EIGHT MILLION WAYS TO DIE
(director: Hal Ashby; screenwriters: Lawrence Block, David Lee Henry, Robert Towne/Oliver Stone/based on the novels Eight Million Ways to Die & A Stab in the Dark by Lawrence Block; cinematographer: Stephen H. Burum; editors: Stuart Pappe/Robert Lawrence; music: James Newton Howard; cast: Jeff Bridges (Matthew Scudder), Rosanna Arquette (Sarah), Andy Garcia (Angel Moldonado), Lisa Sloan (Linda Scudder), Randy Brooks (Chance), Alexandra Paul (Sunny), Christa Denton (Laurie Scudder), Vance Valencia (Quintero); Runtime: 115; MPAA Rating: R; producer: Steve Roth; Twentieth Century Fox Home Entertainment (Tristar); 1986)
“Dreary second-rate urban cop drama.”
Reviewed by Dennis Schwartz
Hal Ashby(“Being There”/”The Slugger’s Wife”/”The Last Detail”) directs this dreary second-rate urban cop drama, about a cop on a free-fall. He was supposedly fired just before completing this turkey. The script by Oliver Stone and David Lee Henry is lacking oomph. An uncredited Robert Towne was called in to rewrite Stone’s script, who departed the film when Ashby was asked to direct instead of him. It’s based on the novels Eight Million Ways to Die & A Stab in the Dark by Lawrence Block.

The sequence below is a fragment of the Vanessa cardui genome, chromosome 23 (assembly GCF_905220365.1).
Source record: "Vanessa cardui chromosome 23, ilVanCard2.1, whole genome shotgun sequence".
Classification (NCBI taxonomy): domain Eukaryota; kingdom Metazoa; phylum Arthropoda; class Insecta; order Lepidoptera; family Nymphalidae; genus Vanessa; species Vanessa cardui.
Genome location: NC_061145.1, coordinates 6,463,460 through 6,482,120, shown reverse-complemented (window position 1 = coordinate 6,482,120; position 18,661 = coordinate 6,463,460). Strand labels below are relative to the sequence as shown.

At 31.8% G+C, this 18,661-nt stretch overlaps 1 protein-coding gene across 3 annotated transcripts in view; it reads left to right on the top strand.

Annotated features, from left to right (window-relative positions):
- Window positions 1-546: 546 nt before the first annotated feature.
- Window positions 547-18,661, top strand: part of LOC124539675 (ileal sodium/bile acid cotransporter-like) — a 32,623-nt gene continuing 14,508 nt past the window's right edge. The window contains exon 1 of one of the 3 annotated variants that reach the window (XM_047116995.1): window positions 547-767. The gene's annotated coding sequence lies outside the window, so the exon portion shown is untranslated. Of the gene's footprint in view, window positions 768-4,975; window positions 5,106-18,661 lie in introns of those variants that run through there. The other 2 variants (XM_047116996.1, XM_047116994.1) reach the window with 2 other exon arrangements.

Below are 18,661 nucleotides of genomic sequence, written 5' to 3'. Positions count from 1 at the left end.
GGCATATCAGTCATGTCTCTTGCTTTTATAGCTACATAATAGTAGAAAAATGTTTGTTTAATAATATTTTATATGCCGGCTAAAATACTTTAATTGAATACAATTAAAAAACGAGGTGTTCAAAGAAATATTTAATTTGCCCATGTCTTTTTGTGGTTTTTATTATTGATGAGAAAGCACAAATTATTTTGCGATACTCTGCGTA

Matthew Scudder (Jeff Bridges) is an officer in the LA Sheriff’s Department. After shooting a violent druggie during a narcotics home raid, Scudder’s alcohol problem worsens to the point he loses his job and his marriage breaks up. While at AA meetings, Scudder meets a prostitute, Sunny (Alexandra Paul), from the group who invites him to attend the party of his ex-vice bust, Chance (Randy Brooks). Chance is a nightclub owner who is the violent pimp who wouldn’t cut Sunny loose. At the party, Scudder meets the sleazy Cuban drug dealer Angel (Andy Garcia) and his moll Sarah (Rosanna Arquette). When Sunny is killed, Scudder zeroes in on finding the killer, risking his life many times to get answers.
The film’s best moment is when Arquette pukes over Bridges’ groin.
I could probably give you a hundred reasons why this is a bad film, but the synopsis should do the trick.
REVIEWED ON 4/13/2016 GRADE: C